Shagrat: What’s this then, one of Shelob’s little meals?
Gorbag: So what if it is. He is dead.
Shagrat: Shows what you know. He aign’t dead. It is the poison of Shelob that has made him like this. He is only sleeping, and it will keep him fresh till she is hungry. I remember when Bob got caught and we found him in one of the hallways very much alive and kicking. But we had to leave him, because if we hadn’t she would come after us.
Gorbag: I don’t think she will be eating him, looks like someone has done her in.
Shagrat: I see what you mean. Come on then, let’s take him with us. Come on, you dogs. We have time to loose, this has gone too far.
Gorbag: Don’t you mean: Come on, you dogs. We have no time to loose, it is far to go?
Sam: You idiot over all idiots, Sam. Frodo wasn’t dead, and now you have to free him.
Narrator: And that is what he did. But he had to find Frodo first, and that wasn’t easy, but he did it. When he found Frodo, he was lying on the floor.
Sam: Mr. Frodo, are you alright? Talk to me.
Frodo: Yes, Sam. I’m great, why do you ask?
Sam: Well, you are lying on the floor and you are beaten to a pulp…and you’re naked.
Frodo: Oh, Sam…can you find me some clothes?
Sam: I think we had better go under cover, so I’ll see if I can find some orc armour.
Narrator: And so he did. And he found some armour too. They got dressed and started their long walk towards Mount Doom.
And then we go back to Gandalf, Denethor and Pippin. Gandalf was off to give the soldiers a pep talk, and Pippin was standing next to Denethor as he was eating.
Denethor: Tell me Pippin, can you sing?
Pippin: Well yes…but not songs that are right for these halls.
Denethor: Are you saying that your songs are to fine for my halls?
Pippin: Of course not, but my songs are…
Denethor: Sing then.
Pippin: Where have all the flowers gone?
Long time passing
Where have all the flowers gone?
Long time ago
Where have all the flowers gone?
Young girls picked them everyone
When will they ever learn?
When will they ever learn?
Narrator: Denethor didn’t really pay any attention to Pippin and his lovely singing. He was to busy eating. Not long after Pippin had finished singing, did Faramir come into the room.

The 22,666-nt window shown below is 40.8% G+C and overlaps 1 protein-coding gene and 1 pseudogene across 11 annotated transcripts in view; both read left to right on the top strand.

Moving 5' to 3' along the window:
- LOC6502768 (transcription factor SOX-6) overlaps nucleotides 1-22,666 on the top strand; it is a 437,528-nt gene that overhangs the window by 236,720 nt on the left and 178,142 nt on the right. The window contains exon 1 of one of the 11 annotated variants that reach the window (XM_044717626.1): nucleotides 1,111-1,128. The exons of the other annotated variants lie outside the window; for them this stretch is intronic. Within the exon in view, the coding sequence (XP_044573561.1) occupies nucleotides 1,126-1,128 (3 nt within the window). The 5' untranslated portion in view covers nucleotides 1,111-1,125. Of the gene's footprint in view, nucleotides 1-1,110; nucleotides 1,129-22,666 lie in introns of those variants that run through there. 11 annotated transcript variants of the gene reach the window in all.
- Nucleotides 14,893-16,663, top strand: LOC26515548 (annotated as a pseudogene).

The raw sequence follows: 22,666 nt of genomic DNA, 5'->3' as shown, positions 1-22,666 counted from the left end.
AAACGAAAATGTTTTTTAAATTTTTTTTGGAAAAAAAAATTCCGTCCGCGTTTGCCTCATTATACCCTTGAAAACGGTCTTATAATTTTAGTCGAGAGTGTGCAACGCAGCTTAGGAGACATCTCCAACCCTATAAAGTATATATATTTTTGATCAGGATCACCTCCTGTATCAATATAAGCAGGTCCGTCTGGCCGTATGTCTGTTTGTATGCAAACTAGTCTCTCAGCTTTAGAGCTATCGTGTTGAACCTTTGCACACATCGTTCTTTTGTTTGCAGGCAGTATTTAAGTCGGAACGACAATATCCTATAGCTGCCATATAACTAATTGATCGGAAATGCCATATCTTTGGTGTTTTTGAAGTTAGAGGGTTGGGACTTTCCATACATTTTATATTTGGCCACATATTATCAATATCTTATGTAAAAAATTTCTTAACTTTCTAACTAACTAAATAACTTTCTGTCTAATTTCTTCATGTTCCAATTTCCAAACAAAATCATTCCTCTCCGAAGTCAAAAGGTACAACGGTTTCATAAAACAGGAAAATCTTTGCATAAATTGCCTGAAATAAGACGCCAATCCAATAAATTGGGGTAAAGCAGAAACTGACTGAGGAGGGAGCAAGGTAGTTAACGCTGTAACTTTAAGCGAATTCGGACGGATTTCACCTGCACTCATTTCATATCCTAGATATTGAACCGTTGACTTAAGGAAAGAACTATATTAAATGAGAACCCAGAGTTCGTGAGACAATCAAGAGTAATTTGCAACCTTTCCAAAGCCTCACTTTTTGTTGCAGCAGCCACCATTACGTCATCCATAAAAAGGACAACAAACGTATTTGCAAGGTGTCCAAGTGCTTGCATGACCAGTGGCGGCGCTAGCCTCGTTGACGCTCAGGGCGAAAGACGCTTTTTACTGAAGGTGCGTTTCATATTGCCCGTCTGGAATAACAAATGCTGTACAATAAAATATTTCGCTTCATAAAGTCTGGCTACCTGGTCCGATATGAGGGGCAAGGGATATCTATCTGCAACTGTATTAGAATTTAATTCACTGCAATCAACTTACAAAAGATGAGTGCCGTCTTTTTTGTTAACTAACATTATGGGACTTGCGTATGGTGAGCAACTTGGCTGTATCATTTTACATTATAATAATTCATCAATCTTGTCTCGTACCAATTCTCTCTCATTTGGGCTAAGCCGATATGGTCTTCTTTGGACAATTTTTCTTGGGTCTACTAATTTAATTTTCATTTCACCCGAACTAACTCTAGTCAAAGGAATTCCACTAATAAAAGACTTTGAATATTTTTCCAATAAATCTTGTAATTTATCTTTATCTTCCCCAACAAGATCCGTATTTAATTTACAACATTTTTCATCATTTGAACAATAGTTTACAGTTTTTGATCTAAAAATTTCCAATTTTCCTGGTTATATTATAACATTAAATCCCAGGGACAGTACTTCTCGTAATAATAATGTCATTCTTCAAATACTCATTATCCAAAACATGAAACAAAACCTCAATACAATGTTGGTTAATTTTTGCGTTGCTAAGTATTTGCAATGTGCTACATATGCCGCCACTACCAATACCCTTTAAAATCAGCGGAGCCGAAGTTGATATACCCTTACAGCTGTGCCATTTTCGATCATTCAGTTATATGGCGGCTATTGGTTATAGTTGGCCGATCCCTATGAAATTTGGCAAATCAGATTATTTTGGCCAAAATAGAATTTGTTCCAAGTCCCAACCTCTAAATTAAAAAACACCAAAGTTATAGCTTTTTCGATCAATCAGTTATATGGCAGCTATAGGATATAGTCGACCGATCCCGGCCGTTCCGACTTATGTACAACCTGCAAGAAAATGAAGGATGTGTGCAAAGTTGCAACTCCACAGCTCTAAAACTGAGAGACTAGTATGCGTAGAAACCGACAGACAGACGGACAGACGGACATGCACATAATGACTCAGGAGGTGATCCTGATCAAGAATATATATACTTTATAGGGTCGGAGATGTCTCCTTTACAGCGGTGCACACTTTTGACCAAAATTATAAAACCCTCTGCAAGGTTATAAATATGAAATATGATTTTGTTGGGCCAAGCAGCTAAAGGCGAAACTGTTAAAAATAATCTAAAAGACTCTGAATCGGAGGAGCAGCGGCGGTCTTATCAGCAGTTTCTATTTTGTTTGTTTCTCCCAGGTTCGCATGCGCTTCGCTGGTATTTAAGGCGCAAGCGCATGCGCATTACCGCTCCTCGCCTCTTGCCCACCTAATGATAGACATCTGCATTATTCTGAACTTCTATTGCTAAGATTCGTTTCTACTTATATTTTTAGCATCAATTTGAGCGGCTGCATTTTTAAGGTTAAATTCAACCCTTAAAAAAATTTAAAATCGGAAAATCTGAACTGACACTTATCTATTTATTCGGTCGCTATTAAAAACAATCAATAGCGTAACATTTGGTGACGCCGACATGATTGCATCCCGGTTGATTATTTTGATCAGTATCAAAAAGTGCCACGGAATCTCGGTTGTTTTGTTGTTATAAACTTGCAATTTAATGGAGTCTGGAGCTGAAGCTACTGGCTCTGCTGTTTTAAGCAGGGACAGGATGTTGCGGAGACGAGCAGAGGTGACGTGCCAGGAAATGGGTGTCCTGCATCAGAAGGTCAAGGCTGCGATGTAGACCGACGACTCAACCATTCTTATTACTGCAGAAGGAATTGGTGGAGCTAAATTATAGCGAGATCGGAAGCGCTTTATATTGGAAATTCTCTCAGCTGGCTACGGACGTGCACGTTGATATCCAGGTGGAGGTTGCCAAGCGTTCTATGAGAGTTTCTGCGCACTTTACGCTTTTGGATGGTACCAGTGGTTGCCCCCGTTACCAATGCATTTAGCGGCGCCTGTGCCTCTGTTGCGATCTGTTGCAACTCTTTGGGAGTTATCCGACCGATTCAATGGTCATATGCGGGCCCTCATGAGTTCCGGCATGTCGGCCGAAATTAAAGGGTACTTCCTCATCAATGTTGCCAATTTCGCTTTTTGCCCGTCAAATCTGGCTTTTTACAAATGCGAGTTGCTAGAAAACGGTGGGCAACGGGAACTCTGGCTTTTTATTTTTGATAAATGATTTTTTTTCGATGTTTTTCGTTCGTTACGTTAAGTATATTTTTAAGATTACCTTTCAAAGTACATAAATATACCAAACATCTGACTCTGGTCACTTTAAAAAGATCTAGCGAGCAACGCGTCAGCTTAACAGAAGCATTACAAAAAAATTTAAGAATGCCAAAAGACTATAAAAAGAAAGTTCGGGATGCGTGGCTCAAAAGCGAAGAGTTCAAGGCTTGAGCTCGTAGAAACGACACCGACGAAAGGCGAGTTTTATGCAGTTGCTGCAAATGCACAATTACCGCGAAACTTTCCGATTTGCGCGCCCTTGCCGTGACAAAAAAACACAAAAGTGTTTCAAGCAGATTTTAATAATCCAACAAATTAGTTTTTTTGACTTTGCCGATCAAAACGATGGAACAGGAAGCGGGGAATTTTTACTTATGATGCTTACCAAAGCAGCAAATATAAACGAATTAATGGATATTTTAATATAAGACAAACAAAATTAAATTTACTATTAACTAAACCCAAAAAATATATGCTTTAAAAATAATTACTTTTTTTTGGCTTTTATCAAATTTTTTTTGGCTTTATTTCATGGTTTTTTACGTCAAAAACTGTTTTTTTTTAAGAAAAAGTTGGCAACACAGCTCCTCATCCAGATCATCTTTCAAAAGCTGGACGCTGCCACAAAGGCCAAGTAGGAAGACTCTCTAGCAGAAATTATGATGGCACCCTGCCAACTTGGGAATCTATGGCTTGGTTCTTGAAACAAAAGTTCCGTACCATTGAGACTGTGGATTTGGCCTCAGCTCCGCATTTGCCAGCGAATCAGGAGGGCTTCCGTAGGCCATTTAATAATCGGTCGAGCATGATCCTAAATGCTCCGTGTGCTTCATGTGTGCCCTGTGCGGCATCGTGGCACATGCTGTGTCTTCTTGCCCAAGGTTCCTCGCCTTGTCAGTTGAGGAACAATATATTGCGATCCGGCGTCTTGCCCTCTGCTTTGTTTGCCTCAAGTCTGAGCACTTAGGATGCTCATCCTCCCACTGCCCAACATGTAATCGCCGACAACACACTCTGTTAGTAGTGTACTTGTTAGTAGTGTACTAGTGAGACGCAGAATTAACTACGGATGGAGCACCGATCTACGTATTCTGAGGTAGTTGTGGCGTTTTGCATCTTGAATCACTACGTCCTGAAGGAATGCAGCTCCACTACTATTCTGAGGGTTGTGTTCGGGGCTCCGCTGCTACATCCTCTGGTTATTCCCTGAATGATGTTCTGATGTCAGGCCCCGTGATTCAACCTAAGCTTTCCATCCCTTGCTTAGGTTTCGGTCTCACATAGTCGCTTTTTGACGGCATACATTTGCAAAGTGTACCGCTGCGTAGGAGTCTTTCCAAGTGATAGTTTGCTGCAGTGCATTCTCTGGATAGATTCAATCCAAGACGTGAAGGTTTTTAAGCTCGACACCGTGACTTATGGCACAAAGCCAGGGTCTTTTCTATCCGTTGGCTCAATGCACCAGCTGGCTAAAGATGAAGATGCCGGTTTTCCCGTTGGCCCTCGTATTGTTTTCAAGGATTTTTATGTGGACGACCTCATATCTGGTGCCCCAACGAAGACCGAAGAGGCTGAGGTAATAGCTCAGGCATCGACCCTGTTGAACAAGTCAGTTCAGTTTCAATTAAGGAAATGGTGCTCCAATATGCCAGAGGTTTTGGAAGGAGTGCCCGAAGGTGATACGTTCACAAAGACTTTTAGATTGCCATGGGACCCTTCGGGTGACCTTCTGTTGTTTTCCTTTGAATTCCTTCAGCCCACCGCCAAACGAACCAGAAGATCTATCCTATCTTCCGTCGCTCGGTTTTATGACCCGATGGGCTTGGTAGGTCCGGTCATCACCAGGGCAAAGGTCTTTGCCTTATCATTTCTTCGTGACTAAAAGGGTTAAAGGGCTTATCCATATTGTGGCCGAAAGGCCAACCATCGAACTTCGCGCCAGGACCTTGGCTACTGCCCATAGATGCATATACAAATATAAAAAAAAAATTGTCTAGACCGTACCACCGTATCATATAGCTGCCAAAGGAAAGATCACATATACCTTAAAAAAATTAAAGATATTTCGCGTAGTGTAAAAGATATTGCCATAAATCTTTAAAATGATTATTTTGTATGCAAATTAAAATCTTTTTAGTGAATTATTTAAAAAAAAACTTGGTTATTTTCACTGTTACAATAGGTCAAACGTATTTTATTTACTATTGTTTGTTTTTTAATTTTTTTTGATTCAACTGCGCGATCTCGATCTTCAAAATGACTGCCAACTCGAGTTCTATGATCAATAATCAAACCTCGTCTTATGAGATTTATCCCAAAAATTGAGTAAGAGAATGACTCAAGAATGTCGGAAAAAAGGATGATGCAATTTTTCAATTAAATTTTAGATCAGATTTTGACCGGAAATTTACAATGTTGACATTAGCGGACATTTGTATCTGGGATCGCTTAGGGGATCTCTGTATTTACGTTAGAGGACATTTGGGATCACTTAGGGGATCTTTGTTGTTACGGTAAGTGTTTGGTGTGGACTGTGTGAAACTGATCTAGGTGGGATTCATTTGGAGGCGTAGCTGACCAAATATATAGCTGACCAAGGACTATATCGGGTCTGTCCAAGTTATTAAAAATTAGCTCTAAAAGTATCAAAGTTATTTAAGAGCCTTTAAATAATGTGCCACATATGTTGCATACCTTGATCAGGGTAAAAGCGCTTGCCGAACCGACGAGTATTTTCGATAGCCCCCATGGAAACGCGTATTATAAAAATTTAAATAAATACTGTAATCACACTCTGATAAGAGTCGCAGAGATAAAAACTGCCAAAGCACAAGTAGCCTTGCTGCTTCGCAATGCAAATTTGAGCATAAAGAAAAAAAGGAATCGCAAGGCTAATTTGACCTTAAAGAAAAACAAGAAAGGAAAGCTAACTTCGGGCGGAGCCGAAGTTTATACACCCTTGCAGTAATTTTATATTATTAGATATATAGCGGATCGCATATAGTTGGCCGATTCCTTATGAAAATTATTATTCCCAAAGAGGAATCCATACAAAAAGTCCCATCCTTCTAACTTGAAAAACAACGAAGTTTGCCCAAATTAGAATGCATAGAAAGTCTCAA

Faramir: Father, I have news.
Denethor: Well, what is this news then?
Faramir: Osgiliath is lost. An orc army over took us.
Denethor: Well go get it back then, you sorry excuse for a son.
Faramir: I know you wanted me to die instead of Boromir.
Denethor: That is the first thing you have had right for a long time, looser.
Faramir: I will go and try to take Osgiliath back for you, father. And if I come back, please look a pone me with kinder eyes.
Denethor: That depends on the manner of which you return.
Narrator: I usually don’t interfere with the story, but you have got to go, Denethor. You are disqualified for obnoxious behaviour. LEAVE!
Narrator: No name calling here, please.… GO! Congratulations, Faramir. You are now the steward of Gondor.
Faramir: Thank you, narrator lady. I really appreciate this.
Narrator: Now, not to put a damper on the mode or anything, but I’m sorry to have to inform you that there is a war on.
Faramir: Right. Take up arms, people of Gondor, and go to war!!!
Narrator: The orc armies surrounded Minas Tirith and there seemed to be no hope of ever winning this battle. The orcs started to catapult stones onto the walls of the great city, and things looked bleak. But of cause the Rohirrim army came to their rescue. And what a rescue it was…
Théoden: Around the survivors a perimeter create. I want you to fight like you have never fought before. Now for wrath, now for ruin. FORTH EORLINGAS!!!!!!
Narrator: A flying Ring-Wright swooped down and nearly killed Théoden. He was lying on the ground with his horse on top of him. The Witch-king stood over Théoden, and as Dernhelm ran towards them, he laughed.
Witch-king: Mwoahahahaha!!! No man can kill me! For ‘tis written, and so it must be true!
Dernhelm: I will kill you, big horrible laughing thing.
Witch-king: Oh come on! I said: NO MAN CAN KILL ME! MWOAHAHAHAHAHA!
Dernhelm: HA! The joke is on you, because I am a woman!
Witch-king: …ha ha ha…eh…oh ohh… RUN AWAY!!!
Éowyn: Come back, you coward! I will smite you good!
Narrator: They started to sword fight, and it looked like Éowyn was loosing, but Merry crept up from behind the Witch-king and drove his knife in to the witch-kings leg.
Merry: Take that!
Narrator: The Witch-king screamed out in pain, and Éowyn saw this as her chance to kill the Witch-king, and that is what she did. But the price of bravery is a steep one. The black breath took both Éowyn and Merry.
As this was happening, Aragorn and the rest came in by boat. The welcome wagon got a very big scare as the ghost army flew of the boats and attacked. And so the battle was won. Aragorn ran over to Éomer and said with glee.
Aragorn: We were viii… We were viii…